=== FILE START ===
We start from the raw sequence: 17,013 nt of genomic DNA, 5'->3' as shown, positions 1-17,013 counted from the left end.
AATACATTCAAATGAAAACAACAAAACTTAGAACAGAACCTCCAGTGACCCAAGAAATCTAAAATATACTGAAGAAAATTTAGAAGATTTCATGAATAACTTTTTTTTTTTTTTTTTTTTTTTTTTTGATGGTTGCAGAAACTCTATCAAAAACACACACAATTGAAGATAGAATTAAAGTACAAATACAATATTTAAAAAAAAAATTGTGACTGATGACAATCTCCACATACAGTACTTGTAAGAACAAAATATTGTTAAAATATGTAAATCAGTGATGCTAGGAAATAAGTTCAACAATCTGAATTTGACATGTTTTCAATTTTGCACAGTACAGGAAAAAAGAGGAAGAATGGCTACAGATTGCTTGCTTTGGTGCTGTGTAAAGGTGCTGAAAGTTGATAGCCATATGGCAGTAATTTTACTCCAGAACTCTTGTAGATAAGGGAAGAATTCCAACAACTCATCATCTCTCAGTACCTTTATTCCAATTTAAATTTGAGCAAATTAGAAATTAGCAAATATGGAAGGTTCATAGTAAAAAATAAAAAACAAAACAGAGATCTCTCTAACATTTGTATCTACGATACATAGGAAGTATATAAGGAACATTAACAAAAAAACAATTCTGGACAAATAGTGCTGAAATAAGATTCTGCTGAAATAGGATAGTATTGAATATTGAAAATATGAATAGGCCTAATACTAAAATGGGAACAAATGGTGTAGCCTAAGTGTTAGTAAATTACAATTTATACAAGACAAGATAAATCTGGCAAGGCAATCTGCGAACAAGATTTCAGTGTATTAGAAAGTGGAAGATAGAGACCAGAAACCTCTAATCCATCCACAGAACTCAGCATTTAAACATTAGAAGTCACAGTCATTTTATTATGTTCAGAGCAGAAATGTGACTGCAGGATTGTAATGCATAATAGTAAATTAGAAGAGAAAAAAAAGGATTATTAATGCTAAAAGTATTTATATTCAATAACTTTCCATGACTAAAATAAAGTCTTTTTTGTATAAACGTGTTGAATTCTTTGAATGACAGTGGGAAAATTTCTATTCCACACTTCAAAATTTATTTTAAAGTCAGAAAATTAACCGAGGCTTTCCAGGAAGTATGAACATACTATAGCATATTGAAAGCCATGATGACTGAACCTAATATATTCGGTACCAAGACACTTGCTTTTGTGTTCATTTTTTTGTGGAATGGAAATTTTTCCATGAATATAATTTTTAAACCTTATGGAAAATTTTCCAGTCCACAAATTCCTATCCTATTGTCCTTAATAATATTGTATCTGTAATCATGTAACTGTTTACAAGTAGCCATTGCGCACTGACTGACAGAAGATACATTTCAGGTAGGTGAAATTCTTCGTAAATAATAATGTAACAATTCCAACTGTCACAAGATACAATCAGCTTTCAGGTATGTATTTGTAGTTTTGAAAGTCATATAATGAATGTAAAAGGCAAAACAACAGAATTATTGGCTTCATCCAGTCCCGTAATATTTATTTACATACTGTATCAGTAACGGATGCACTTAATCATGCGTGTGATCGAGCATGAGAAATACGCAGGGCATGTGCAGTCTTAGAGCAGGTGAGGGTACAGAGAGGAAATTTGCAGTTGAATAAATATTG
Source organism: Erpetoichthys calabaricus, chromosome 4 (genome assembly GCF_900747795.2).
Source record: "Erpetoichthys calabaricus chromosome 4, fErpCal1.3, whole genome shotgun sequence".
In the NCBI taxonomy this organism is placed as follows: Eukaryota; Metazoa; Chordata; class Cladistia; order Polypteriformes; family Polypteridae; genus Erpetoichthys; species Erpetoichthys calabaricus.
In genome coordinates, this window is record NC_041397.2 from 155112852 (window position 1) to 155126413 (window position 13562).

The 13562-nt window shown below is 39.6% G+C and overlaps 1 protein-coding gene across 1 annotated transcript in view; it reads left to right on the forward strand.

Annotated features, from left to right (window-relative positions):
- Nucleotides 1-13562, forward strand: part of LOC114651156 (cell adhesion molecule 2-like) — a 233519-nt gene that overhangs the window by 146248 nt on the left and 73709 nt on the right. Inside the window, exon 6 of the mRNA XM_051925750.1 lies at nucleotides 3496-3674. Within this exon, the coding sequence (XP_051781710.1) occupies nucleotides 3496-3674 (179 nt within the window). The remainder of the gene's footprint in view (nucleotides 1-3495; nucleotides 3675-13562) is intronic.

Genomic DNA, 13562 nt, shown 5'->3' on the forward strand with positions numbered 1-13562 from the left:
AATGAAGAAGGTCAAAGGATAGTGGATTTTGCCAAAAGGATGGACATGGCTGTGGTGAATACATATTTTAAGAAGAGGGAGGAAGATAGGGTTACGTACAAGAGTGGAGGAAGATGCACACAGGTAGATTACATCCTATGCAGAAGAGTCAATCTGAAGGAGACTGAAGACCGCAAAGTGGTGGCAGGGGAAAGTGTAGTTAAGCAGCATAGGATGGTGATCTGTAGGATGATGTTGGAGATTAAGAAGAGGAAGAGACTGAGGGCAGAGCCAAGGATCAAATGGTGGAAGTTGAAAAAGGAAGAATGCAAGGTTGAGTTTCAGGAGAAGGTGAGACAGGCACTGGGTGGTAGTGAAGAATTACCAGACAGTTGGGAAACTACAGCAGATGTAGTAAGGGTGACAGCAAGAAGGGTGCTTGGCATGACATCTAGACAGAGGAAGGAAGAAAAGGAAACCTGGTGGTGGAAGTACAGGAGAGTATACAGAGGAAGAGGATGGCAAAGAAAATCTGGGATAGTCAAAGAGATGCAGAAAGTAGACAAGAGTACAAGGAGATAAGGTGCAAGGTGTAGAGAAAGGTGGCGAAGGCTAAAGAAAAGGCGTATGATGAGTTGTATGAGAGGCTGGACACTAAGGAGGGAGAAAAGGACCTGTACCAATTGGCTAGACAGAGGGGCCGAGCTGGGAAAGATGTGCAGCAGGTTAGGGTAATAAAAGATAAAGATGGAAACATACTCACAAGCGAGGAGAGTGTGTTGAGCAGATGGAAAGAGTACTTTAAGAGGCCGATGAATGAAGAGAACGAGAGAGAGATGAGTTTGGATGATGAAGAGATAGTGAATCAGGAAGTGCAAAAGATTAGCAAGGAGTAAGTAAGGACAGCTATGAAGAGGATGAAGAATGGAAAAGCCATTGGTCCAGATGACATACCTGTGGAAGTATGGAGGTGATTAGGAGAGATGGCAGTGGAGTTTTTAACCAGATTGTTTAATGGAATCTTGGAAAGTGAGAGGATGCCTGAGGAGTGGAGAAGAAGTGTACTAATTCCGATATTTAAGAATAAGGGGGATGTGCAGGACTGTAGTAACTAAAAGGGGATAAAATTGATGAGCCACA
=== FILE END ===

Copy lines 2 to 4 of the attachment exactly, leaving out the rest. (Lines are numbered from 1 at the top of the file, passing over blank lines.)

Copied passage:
AATACATTCAAATGAAAACAACAAAACTTAGAACAGAACCTCCAGTGACCCAAGAAATCTAAAATATACTGAAGAAAATTTAGAAGATTTCATGAATAACTTTTTTTTTTTTTTTTTTTTTTTTTTTGATGGTTGCAGAAACTCTATCAAAAACACACACAATTGAAGATAGAATTAAAGTACAAATACAATATTTAAAAAAAAAATTGTGACTGATGACAATCTCCACATACAGTACTTGTAAGAACAAAATATTGTTAAAATATGTAAATCAGTGATGCTAGGAAATAAGTTCAACAATCTGAATTTGACATGTTTTCAATTTTGCACAGTACAGGAAAAAAGAGGAAGAATGGCTACAGATTGCTTGCTTTGGTGCTGTGTAAAGGTGCTGAAAGTTGATAGCCATATGGCAGTAATTTTACTCCAGAACTCTTGTAGATAAGGGAAGAATTCCAACAACTCATCATCTCTCAGTACCTTTATTCCAATTTAAATTTGAGCAAATTAGAAATTAGCAAATATGGAAGGTTCATAGTAAAAAATAAAAAACAAAACAGAGATCTCTCTAACATTTGTATCTACGATACATAGGAAGTATATAAGGAACATTAACAAAAAAACAATTCTGGACAAATAGTGCTGAAATAAGATTCTGCTGAAATAGGATAGTATTGAATATTGAAAATATGAATAGGCCTAATACTAAAATGGGAACAAATGGTGTAGCCTAAGTGTTAGTAAATTACAATTTATACAAGACAAGATAAATCTGGCAAGGCAATCTGCGAACAAGATTTCAGTGTATTAGAAAGTGGAAGATAGAGACCAGAAACCTCTAATCCATCCACAGAACTCAGCATTTAAACATTAGAAGTCACAGTCATTTTATTATGTTCAGAGCAGAAATGTGACTGCAGGATTGTAATGCATAATAGTAAATTAGAAGAGAAAAAAAAGGATTATTAATGCTAAAAGTATTTATATTCAATAACTTTCCATGACTAAAATAAAGTCTTTTTTGTATAAACGTGTTGAATTCTTTGAATGACAGTGGGAAAATTTCTATTCCACACTTCAAAATTTATTTTAAAGTCAGAAAATTAACCGAGGCTTTCCAGGAAGTATGAACATACTATAGCATATTGAAAGCCATGATGACTGAACCTAATATATTCGGTACCAAGACACTTGCTTTTGTGTTCATTTTTTTGTGGAATGGAAATTTTTCCATGAATATAATTTTTAAACCTTATGGAAAATTTTCCAGTCCACAAATTCCTATCCTATTGTCCTTAATAATATTGTATCTGTAATCATGTAACTGTTTACAAGTAGCCATTGCGCACTGACTGACAGAAGATACATTTCAGGTAGGTGAAATTCTTCGTAAATAATAATGTAACAATTCCAACTGTCACAAGATACAATCAGCTTTCAGGTATGTATTTGTAGTTTTGAAAGTCATATAATGAATGTAAAAGGCAAAACAACAGAATTATTGGCTTCATCCAGTCCCGTAATATTTATTTACATACTGTATCAGTAACGGATGCACTTAATCATGCGTGTGATCGAGCATGAGAAATACGCAGGGCATGTGCAGTCTTAGAGCAGGTGAGGGTACAGAGAGGAAATTTGCAGTTGAATAAATATTG
Source organism: Erpetoichthys calabaricus, chromosome 4 (genome assembly GCF_900747795.2).
Source record: "Erpetoichthys calabaricus chromosome 4, fErpCal1.3, whole genome shotgun sequence".